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10 Must Visit Attractions In Liverpool

By Chloe
15 October 2020
10 Must Visit Attractions In Liverpool

When you think of Liverpool most will immediately think of The Beatles and Liverpool Football Club and their famous Anfield stadium (one of the country's largest). There's also that unique Scouse accent of course. Liverpool is one of the most popular cities to visit in the United Kingdom thanks to its vast array of popular attractions to see. From Albert Dock to the Cavern Club, this guide has 10 of the most popular must-visit attractions in Liverpool that should be on everyone’s list, whether you’ve got one day to explore or more.


Royal Albert Dock

Royal Albert Dock

The superbly restored Royal Albert Dock was the first of its sort to be built in Britain. The impressive five-story block of buildings at its heart was once used to store cotton, tobacco, and sugar. These enormous Victorian structures are built around an arcaded walkway, their cast Tuscan columns once serving as capstans for moored ships. Today, these decoratively restored warehouses are home to luxury apartments, designer boutiques, restaurants, cafés, and museums. Royal Albert Dock is also home to a number of first-rate tourist attractions. These include The Beatles Story with its memorabilia, photographs, and films of the Fab Four; the International Slavery Museum, just yards from the dry docks where 18th-century slave ships were repaired and fitted; and the Border Force National Museum, which tells the story of smuggling and contraband from the 1700s to the present day. There is something here for the whole family to enjoy.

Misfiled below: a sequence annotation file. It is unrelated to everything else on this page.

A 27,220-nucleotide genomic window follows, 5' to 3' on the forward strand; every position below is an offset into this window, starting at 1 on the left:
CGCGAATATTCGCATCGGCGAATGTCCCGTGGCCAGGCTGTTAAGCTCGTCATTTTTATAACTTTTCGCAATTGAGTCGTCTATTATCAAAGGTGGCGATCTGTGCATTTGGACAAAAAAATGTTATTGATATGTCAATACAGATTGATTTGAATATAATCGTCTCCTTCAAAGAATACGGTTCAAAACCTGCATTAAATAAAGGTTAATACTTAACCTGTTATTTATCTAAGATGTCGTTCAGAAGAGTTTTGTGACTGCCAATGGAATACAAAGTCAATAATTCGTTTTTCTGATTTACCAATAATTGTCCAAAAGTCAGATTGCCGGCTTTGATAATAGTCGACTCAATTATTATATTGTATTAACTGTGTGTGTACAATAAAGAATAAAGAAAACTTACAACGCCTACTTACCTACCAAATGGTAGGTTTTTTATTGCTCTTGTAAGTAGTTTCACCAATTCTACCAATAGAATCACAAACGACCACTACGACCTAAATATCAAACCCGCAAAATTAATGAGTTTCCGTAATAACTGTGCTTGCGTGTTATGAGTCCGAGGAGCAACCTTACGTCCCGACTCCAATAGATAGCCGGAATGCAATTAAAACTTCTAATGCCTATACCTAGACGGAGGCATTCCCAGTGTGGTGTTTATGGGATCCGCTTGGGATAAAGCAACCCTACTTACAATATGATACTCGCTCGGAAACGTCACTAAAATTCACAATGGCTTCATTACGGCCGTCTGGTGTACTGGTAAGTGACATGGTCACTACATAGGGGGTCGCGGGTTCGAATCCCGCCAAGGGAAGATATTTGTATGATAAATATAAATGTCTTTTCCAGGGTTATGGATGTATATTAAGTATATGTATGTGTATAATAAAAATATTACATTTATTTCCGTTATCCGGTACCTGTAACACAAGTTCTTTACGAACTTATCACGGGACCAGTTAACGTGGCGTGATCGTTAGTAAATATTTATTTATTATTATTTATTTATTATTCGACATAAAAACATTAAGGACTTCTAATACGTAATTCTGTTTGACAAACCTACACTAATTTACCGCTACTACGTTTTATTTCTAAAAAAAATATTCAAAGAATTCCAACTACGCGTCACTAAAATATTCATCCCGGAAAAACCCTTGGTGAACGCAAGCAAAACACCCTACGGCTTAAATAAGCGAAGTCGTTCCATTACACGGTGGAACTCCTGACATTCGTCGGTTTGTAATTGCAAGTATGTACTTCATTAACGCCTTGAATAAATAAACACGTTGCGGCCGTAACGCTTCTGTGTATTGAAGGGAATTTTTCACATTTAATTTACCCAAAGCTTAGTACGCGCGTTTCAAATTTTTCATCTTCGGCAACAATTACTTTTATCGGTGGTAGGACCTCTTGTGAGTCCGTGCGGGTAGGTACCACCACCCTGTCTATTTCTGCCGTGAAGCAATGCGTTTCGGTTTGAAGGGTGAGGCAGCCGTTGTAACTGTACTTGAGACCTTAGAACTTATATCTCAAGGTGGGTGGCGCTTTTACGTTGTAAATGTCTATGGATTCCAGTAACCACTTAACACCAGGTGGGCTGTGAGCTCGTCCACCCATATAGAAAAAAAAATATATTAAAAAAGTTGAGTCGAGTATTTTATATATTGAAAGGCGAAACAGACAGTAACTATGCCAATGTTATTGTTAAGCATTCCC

Radio City Tower

Radio City Tower

Wanting to find the best view in the whole of Liverpool? You’ve come to the right place. Head up the 122 meters to the Radio City Tower’s viewing platform. From here you’ll be able to enjoy a 360-degree view of the city and on a very clear day, you’ll be able to see as far as Wales and the Cumbrian Hills. The tower is open 7 days a week from 10:15 am to 5:15 pm with the last entry being at 5 pm. There are several nights throughout the year where the beacon is open later than advertised for visitors to experience night time views of the city. So be sure to check out Tower’s news column on their website to see if you can go up and enjoy the views of the city at night.

Tate Liverpool

Tate Liverpool

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The Tate is the cornerstone of Liverpool’s contemporary art scene. The venue was founded by Alan Bowness, who was Tate’s director in the ’80s. After deciding he wanted to open a so-called ‘Tate of the North’, construction began at a defunct warehouse in Albert Dock. Since opening in 1988, it’s become a major player when it comes to hosting major touring exhibitions. An acclaimed branch of the Tate Gallery, Tate Liverpool, has been established in the Albert Dock. The ground floor of the 'Tate of the North’ has exhibition halls and galleries dedicated to contemporary art as well as works on loan from the London gallery. This is the perfect activity if you’re exploring Liverpool on a budget as admission is free.

Walker Art Gallery

Walker Art Gallery

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Boasting a large collection of pieces by Italian, Flemish, and French Masters from the 14th century to the present day. The Walker Art Gallery is a must-visit for any art lover. Take a gentle walk through the gallery and enjoy the vast display of masterpieces by Rubens, Rembrandt, and Rodin. Its display of English painting and sculpture, particularly of the 18th to 20th centuries, is unrivaled outside London and features works by Gainsborough, Hogarth, and Moore. The John and Peter Moore Exhibition, an important display of contemporary British art, is held every alternate year so be sure to check out when it is on.

Liverpool Metropolitan Cathedral